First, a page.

NIH Funds Project of CHEST Foundation Grant Winner Drew Harris
Recently, the CHEST Foundation caught up with the recipient of our 2017 CHEST Foundation Research Grant in Asthma, Drew Harris, MD, to learn about the impact winning a CHEST Foundation Research grant had on his community and career.
Dr. Harris’ project created a medical-legal partnership to target many of the social-determinants of asthma and help address them beyond the typical scope a provider can offer in a traditional visit.
“Currently, we have a full-time lawyer, two social workers, and people in Public Health Sciences program as well as law students at The University of Virginia (UVA) all working together to address the needs of the community.” Harris stated. “Public health students conduct asthma screenings in any of the four clinics we partner with within the UVA system and bring their findings to the larger group. From there, we figure out how to best intervene for these people and connect them with our lawyer if there are housing or workplace discrimination concerns.”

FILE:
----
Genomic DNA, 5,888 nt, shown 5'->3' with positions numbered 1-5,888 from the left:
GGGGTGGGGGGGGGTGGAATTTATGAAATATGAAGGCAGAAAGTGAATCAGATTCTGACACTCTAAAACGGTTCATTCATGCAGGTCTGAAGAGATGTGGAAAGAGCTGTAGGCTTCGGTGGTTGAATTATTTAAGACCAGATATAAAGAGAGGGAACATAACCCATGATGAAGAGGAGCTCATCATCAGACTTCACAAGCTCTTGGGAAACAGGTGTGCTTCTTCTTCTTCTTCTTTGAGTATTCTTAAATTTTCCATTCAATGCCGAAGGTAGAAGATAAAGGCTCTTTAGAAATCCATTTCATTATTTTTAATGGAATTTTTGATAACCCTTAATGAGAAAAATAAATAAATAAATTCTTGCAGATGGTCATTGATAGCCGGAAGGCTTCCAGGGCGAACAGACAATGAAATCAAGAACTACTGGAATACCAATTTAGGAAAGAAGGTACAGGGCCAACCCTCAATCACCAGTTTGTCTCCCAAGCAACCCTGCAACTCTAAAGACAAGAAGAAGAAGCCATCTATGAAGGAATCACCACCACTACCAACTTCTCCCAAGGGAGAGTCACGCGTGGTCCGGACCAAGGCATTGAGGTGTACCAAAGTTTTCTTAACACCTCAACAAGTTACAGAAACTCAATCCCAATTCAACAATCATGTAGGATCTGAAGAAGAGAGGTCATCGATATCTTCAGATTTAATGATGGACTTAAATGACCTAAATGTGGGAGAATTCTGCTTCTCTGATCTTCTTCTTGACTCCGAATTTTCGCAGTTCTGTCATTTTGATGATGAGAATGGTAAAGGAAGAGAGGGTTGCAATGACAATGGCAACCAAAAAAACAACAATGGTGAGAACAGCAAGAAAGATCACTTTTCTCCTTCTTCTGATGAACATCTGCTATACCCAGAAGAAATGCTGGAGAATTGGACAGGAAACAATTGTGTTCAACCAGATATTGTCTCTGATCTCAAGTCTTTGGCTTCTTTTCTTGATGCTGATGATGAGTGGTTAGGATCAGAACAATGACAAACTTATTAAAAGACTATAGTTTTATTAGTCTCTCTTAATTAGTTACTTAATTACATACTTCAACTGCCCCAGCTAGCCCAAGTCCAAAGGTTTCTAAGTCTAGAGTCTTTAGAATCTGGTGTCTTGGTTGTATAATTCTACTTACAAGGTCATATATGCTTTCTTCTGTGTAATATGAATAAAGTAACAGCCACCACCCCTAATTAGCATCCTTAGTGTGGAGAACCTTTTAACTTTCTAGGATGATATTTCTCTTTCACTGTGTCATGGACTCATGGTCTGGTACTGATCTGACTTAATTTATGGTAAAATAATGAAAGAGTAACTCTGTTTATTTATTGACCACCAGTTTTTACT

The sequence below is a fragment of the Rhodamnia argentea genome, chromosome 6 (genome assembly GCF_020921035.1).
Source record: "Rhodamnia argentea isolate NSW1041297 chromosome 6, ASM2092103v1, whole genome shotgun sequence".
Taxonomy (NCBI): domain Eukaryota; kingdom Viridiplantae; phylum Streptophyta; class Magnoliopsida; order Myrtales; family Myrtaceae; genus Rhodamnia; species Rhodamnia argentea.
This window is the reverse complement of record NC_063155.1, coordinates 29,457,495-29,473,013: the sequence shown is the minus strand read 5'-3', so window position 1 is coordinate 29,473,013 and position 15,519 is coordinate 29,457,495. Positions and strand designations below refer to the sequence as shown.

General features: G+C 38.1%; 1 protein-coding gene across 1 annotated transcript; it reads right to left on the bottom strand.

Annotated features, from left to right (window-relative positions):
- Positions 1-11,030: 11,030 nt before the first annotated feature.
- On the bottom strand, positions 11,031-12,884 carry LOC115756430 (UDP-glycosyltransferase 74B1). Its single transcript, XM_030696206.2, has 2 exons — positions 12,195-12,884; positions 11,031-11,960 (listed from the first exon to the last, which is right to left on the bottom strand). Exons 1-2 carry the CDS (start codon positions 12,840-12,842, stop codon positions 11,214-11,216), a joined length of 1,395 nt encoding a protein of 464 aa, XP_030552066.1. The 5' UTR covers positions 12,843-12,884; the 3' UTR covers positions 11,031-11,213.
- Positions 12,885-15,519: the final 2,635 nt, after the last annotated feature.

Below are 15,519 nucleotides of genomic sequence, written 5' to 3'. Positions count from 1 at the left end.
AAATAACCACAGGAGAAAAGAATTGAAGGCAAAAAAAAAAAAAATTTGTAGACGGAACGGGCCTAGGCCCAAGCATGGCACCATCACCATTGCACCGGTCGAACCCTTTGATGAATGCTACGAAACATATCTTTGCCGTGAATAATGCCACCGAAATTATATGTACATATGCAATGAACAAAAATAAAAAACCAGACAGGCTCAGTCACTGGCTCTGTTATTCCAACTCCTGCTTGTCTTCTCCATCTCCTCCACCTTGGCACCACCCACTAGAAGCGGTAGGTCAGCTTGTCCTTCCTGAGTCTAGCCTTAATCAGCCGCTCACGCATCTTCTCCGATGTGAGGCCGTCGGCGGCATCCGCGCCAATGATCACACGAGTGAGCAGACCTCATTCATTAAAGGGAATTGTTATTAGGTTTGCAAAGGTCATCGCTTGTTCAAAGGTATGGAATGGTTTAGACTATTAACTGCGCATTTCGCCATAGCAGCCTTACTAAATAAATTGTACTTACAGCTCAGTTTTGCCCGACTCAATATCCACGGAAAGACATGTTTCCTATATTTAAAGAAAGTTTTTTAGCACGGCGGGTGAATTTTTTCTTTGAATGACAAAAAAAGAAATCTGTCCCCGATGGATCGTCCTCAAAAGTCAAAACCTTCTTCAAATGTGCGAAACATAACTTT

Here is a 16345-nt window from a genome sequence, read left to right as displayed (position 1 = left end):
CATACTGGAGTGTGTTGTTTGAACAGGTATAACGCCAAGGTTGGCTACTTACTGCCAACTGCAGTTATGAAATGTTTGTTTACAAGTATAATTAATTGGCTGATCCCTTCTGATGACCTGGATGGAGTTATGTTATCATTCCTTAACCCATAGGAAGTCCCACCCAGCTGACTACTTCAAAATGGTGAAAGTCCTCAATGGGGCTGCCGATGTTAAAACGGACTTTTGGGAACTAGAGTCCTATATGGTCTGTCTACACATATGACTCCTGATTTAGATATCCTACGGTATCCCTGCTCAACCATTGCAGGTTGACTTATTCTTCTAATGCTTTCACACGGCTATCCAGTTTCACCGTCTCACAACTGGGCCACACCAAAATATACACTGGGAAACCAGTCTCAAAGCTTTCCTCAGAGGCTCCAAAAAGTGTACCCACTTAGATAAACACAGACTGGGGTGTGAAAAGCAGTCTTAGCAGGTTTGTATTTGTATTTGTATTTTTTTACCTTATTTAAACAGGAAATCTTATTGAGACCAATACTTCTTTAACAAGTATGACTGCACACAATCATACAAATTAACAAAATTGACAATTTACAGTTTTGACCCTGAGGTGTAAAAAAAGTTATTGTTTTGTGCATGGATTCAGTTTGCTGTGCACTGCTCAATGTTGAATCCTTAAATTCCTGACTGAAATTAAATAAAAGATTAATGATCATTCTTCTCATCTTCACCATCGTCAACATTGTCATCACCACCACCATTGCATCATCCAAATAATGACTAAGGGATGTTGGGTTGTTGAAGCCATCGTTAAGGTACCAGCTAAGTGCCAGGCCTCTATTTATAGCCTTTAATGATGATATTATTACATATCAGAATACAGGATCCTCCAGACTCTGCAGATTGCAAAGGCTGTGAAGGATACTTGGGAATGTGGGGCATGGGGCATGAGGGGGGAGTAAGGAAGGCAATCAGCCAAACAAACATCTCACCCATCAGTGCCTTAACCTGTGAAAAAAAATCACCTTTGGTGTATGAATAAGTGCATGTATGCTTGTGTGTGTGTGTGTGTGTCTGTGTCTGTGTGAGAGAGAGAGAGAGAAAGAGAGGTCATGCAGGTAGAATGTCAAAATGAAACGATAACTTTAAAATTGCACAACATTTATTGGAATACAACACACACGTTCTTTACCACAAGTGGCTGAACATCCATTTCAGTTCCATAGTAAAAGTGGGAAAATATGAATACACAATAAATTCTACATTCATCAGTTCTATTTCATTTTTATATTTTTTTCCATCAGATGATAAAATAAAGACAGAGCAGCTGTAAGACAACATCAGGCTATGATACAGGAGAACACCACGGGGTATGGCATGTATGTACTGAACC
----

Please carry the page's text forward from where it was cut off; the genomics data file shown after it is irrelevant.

Dr. Harris recently received NIH Funding for his approach and has since expanded this medical-legal partnership at the University of Virginia. “The grant I received last year from the CHEST Foundation funded a pilot version of my project that I then was able to share with a larger audience and ultimately secure federal funding for,” Dr. Harris shared.
“The NIH grant was awarded through the lens of implementation science. We know what works in asthma medication and environmental and social factors that help improve patients’ lives. But we do a poor job on actually DOING it. Our project addresses barriers to fixing these social needs and brings a team together to help fix these other problems that are hard for just a medical provider to address.” Dr. Harris continued, “Social needs and determinants of health are starting to receive more attention in pulmonary medicine, so we are really hitting the ground at the right time. Everyone understands that these are important determinants of health, but they lack the tools to help improve patients’ lives. We are creating those.”